This week’s writer interview is with Del Carter! Del is a pre-medicine sophomore at the University of Florida pursuing a B.A. in Political Science. He talks about the women who have supported and inspired his writing, and the importance of leaving his words open to interpretation – a writing technique we particularly love at Peeking Cat!
Del (pictured left) with his girlfriend, Aubrey
When and why did you first start writing?
I first began writing poetry during my senior year of high school, and only because I was forced to do so for an assignment. Nonetheless, I found the assignment enjoyable and began to write poems for fun, to relieve stress, and to escape the world.
Who is most supportive about your writing?
Without a doubt, my girlfriend Aubrey is the most supportive of my writing. Once, I finish writing a poem, I almost always send it to her immediately. She typically replies something similar to “Wow, that’s so good babe!” (I mean she’s obligated to say it’s good, right?). Besides Aubrey, I am sure that my late grandmother would be incredibly supportive of my writing and would probably take the top spot if she were here today. Throughout my childhood and my adolescence she was my best friend, and in my mind and heart she still is today. I like to think that she’d be immensely proud of me if she were able to read my work, and a healthy amount of my work is inspired by her.
What do you enjoy writing, and what do you find yourself writing about most often?
I enjoy writing short poems that are either symbolic or can be applied to a multitude of situations. I typically write about broad truths or generalizations that can be used and manipulated by the reader if they put forth the effort. Whenever I show my girlfriend a new poem I’ve written, she usually asks “What’s it about?”; I always reply “What do you want it to be about?”. I want the large majority of my poems to be flexible enough to mold to a particular event or scenario that the reader has experienced or is experiencing. What my work means to me is not what it means to a reader, and what it means to another reader is most likely not what it means to myself or any other reader. Perhaps the reader can use the poem to realize something about their own life or their own struggles, and if I am able to do that, I’ve succeeded beyond measure. Overall, I strive to write poems with the ability to strike a personal connection with anyone who lets them: poems that will walk into your home, but only if you take the opportunity to open the door.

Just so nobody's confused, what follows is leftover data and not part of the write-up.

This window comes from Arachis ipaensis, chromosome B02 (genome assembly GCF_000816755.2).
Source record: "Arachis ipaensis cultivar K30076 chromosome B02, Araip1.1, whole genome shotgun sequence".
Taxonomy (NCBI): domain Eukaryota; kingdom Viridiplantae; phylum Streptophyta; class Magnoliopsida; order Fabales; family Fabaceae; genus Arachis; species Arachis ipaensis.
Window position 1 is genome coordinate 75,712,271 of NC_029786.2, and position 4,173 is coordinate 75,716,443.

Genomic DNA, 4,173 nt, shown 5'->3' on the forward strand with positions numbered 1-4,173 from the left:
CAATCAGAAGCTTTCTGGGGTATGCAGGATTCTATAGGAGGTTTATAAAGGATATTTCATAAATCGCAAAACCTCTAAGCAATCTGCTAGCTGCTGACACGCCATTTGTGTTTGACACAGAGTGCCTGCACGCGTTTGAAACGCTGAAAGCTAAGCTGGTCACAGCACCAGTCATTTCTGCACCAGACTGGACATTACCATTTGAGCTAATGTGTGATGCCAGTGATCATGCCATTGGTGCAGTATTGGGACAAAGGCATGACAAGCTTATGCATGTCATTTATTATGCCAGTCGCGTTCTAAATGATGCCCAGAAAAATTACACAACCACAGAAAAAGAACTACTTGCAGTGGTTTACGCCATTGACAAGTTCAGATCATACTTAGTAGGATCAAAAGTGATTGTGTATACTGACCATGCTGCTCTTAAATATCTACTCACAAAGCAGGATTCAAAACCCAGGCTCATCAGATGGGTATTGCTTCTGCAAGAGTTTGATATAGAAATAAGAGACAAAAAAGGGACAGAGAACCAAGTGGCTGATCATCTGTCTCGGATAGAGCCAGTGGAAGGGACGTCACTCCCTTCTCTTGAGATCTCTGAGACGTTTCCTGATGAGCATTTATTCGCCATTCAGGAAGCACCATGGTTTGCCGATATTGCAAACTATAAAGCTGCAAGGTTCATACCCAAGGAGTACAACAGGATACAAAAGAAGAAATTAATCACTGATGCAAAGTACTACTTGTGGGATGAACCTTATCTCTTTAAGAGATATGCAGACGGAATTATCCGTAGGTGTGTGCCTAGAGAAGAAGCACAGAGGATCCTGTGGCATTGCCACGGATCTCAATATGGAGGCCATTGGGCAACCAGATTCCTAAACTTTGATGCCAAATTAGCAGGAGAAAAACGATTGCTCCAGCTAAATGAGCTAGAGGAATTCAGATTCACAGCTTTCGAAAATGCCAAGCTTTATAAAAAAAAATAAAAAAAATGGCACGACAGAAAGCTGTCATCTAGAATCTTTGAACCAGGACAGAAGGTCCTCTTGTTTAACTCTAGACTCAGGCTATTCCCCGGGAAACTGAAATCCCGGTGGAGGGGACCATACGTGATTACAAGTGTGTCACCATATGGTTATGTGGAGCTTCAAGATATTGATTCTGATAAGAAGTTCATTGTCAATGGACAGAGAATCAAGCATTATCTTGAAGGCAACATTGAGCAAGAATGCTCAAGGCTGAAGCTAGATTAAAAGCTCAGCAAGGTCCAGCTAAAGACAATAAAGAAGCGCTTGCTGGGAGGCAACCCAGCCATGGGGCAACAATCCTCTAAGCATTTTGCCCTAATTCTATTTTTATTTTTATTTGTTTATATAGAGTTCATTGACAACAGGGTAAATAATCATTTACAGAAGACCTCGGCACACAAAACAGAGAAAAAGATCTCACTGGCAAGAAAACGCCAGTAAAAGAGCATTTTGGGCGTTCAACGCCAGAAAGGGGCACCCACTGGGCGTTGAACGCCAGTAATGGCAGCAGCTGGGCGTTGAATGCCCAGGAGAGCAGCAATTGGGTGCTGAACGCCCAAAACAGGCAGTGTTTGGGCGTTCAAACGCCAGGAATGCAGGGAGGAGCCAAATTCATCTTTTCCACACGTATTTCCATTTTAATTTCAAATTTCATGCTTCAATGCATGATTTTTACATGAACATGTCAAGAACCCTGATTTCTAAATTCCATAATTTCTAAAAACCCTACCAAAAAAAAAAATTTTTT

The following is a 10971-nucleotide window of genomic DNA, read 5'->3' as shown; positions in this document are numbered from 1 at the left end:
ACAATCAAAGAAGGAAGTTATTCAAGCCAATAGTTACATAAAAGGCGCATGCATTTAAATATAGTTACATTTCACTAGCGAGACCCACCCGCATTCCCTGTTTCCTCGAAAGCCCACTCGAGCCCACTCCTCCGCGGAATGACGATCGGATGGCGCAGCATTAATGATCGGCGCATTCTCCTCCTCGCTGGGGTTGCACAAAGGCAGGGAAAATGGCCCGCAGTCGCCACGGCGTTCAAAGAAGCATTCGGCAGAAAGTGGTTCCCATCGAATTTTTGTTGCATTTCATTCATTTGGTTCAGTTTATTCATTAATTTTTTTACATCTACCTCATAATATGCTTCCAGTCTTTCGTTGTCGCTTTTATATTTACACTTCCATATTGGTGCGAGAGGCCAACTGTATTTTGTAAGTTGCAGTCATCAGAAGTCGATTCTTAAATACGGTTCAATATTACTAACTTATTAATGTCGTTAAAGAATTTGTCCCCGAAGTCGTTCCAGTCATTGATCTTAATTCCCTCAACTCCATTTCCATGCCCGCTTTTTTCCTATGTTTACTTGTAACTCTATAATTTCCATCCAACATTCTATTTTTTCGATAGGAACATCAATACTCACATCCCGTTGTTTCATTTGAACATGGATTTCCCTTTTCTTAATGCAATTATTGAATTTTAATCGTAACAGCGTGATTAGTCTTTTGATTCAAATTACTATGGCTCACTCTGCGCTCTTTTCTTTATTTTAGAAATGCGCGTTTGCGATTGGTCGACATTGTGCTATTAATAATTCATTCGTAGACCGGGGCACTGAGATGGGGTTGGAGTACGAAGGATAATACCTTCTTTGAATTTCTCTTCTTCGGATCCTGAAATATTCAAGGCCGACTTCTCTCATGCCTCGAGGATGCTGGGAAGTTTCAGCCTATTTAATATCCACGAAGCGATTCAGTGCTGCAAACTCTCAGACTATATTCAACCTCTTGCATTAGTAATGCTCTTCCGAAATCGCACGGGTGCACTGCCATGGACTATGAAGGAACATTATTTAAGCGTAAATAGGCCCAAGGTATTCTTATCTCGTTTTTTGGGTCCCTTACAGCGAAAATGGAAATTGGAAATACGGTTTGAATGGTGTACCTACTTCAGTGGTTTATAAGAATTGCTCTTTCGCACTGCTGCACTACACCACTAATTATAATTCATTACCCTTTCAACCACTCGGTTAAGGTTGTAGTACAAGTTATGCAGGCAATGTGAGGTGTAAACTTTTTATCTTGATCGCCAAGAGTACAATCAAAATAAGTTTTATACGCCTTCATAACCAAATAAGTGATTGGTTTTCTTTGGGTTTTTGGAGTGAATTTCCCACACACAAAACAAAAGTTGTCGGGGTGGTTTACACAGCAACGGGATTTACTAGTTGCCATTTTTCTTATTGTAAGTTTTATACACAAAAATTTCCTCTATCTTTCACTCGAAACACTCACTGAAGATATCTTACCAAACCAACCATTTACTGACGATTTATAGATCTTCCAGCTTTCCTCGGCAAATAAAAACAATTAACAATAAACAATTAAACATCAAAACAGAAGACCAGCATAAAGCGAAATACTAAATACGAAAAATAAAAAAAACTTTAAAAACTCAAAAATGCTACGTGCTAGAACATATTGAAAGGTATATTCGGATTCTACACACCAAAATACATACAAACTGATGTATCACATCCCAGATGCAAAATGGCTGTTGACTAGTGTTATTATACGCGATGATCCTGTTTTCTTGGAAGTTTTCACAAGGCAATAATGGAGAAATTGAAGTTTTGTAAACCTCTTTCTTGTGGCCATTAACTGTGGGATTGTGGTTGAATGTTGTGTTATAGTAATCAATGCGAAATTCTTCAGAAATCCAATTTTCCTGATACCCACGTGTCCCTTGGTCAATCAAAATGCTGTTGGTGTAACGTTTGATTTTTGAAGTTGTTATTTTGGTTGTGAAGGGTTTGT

Where do you write? Do you have a writing space or a particular process/routine?
I write practically anywhere and everywhere, although I definitely prefer my writing space to be silent, wherever that may be. Oddly enough, I’ve come up with a number of poems while in the shower, after which I quickly have to finish up and get out so I can write the poem down before I forget the words.
What’s your favourite word?
This is a really tough one, and I’m not sure I’d say this word is actually my favourite, but since moving to the southern portion of the United States, I catch myself saying “y’all” (meaning you all) a lot more than I used to.
What do you find the most difficult or challenging about writing?
The most difficult thing about writing for me is ensuring that I write what I mean. I want the majority of my work to be as though my brain and my thoughts are literally on the paper, with the work being a direct look into my mind. Obviously, this task is easier said than done.
Tell me about the piece of work that you are most proud of writing, or about the writing accomplishment you are most proud of.
The piece I’m most proud of writing is the poem “Here” featured in the March 2017 issue of the Peeking Cat Poetry Magazine. “Here” does exactly everything I want a poem of mine to do. It is so broad, yet so deep, and can be used by the reader to mean an infinite amount of things. I’ve reread it so many times that you’d think I’d be sick of it by now, but I’m not.
What are your writing plans, goals or dreams for the future?
I plan to continue submitting poems to any literary magazine I can. Beyond that, I’m really not sure. I aim to go with the flow and see where it takes me. Hopefully it takes me somewhere good.
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